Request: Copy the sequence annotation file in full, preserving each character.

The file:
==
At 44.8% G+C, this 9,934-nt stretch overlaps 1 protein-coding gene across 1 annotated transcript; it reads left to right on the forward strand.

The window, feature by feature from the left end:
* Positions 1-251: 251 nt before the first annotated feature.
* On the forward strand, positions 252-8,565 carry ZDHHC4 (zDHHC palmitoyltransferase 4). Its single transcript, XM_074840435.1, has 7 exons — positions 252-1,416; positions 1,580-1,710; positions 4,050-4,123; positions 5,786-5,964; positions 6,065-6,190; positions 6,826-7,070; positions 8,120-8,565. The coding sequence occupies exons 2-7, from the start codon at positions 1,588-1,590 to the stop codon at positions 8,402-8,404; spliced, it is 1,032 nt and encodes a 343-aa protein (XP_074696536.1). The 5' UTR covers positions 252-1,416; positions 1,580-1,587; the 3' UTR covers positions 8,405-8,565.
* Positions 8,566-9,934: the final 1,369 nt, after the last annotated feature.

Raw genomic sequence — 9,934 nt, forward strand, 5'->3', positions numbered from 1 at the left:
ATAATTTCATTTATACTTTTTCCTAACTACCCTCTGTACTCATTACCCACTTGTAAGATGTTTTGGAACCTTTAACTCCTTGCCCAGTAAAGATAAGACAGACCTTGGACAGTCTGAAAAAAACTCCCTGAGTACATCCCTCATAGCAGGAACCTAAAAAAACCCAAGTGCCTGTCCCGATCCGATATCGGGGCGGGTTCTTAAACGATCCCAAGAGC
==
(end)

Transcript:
At 44.8% G+C, this 9,934-nt stretch overlaps 1 protein-coding gene across 1 annotated transcript; it reads left to right on the forward strand.

The window, feature by feature from the left end:
* Positions 1-251: 251 nt before the first annotated feature.
* On the forward strand, positions 252-8,565 carry ZDHHC4 (zDHHC palmitoyltransferase 4). Its single transcript, XM_074840435.1, has 7 exons — positions 252-1,416; positions 1,580-1,710; positions 4,050-4,123; positions 5,786-5,964; positions 6,065-6,190; positions 6,826-7,070; positions 8,120-8,565. The coding sequence occupies exons 2-7, from the start codon at positions 1,588-1,590 to the stop codon at positions 8,402-8,404; spliced, it is 1,032 nt and encodes a 343-aa protein (XP_074696536.1). The 5' UTR covers positions 252-1,416; positions 1,580-1,587; the 3' UTR covers positions 8,405-8,565.
* Positions 8,566-9,934: the final 1,369 nt, after the last annotated feature.

Raw genomic sequence — 9,934 nt, forward strand, 5'->3', positions numbered from 1 at the left:
ATAATTTCATTTATACTTTTTCCTAACTACCCTCTGTACTCATTACCCACTTGTAAGATGTTTTGGAACCTTTAACTCCTTGCCCAGTAAAGATAAGACAGACCTTGGACAGTCTGAAAAAAACTCCCTGAGTACATCCCTCATAGCAGGAACCTAAAAAAACCCAAGTGCCTGTCCCGATCCGATATCGGGGCGGGTTCTTAAACGATCCCAAGAGC